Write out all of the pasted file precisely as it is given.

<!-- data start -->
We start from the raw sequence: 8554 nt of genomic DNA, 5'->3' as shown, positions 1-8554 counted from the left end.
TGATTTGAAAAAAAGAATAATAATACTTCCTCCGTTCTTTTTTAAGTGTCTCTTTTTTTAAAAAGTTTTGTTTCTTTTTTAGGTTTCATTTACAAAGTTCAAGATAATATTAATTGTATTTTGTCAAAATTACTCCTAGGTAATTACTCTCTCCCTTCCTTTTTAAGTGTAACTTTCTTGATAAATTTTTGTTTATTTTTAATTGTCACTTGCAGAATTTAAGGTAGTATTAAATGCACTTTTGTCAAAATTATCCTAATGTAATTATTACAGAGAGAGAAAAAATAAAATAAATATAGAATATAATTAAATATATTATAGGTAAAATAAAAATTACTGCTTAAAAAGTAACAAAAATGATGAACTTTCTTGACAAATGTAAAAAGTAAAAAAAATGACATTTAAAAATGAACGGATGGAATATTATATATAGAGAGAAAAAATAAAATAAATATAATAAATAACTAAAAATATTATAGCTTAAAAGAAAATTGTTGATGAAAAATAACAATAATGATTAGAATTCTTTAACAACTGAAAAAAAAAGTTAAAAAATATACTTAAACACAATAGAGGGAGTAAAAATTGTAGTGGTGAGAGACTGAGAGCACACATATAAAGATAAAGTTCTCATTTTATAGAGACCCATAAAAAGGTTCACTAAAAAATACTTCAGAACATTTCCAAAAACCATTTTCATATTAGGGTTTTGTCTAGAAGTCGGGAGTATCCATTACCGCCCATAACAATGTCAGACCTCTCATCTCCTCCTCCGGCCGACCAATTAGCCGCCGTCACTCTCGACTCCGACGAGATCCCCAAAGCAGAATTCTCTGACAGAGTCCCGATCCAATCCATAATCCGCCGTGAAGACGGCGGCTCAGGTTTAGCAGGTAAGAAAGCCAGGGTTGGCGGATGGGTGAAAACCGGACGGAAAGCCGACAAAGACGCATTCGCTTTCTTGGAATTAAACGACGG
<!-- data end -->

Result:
We start from the raw sequence: 8554 nt of genomic DNA, 5'->3' as shown, positions 1-8554 counted from the left end.
TGATTTGAAAAAAAGAATAATAATACTTCCTCCGTTCTTTTTTAAGTGTCTCTTTTTTTAAAAAGTTTTGTTTCTTTTTTAGGTTTCATTTACAAAGTTCAAGATAATATTAATTGTATTTTGTCAAAATTACTCCTAGGTAATTACTCTCTCCCTTCCTTTTTAAGTGTAACTTTCTTGATAAATTTTTGTTTATTTTTAATTGTCACTTGCAGAATTTAAGGTAGTATTAAATGCACTTTTGTCAAAATTATCCTAATGTAATTATTACAGAGAGAGAAAAAATAAAATAAATATAGAATATAATTAAATATATTATAGGTAAAATAAAAATTACTGCTTAAAAAGTAACAAAAATGATGAACTTTCTTGACAAATGTAAAAAGTAAAAAAAATGACATTTAAAAATGAACGGATGGAATATTATATATAGAGAGAAAAAATAAAATAAATATAATAAATAACTAAAAATATTATAGCTTAAAAGAAAATTGTTGATGAAAAATAACAATAATGATTAGAATTCTTTAACAACTGAAAAAAAAAGTTAAAAAATATACTTAAACACAATAGAGGGAGTAAAAATTGTAGTGGTGAGAGACTGAGAGCACACATATAAAGATAAAGTTCTCATTTTATAGAGACCCATAAAAAGGTTCACTAAAAAATACTTCAGAACATTTCCAAAAACCATTTTCATATTAGGGTTTTGTCTAGAAGTCGGGAGTATCCATTACCGCCCATAACAATGTCAGACCTCTCATCTCCTCCTCCGGCCGACCAATTAGCCGCCGTCACTCTCGACTCCGACGAGATCCCCAAAGCAGAATTCTCTGACAGAGTCCCGATCCAATCCATAATCCGCCGTGAAGACGGCGGCTCAGGTTTAGCAGGTAAGAAAGCCAGGGTTGGCGGATGGGTGAAAACCGGACGGAAAGCCGACAAAGACGCATTCGCTTTCTTGGAATTAAACGACGG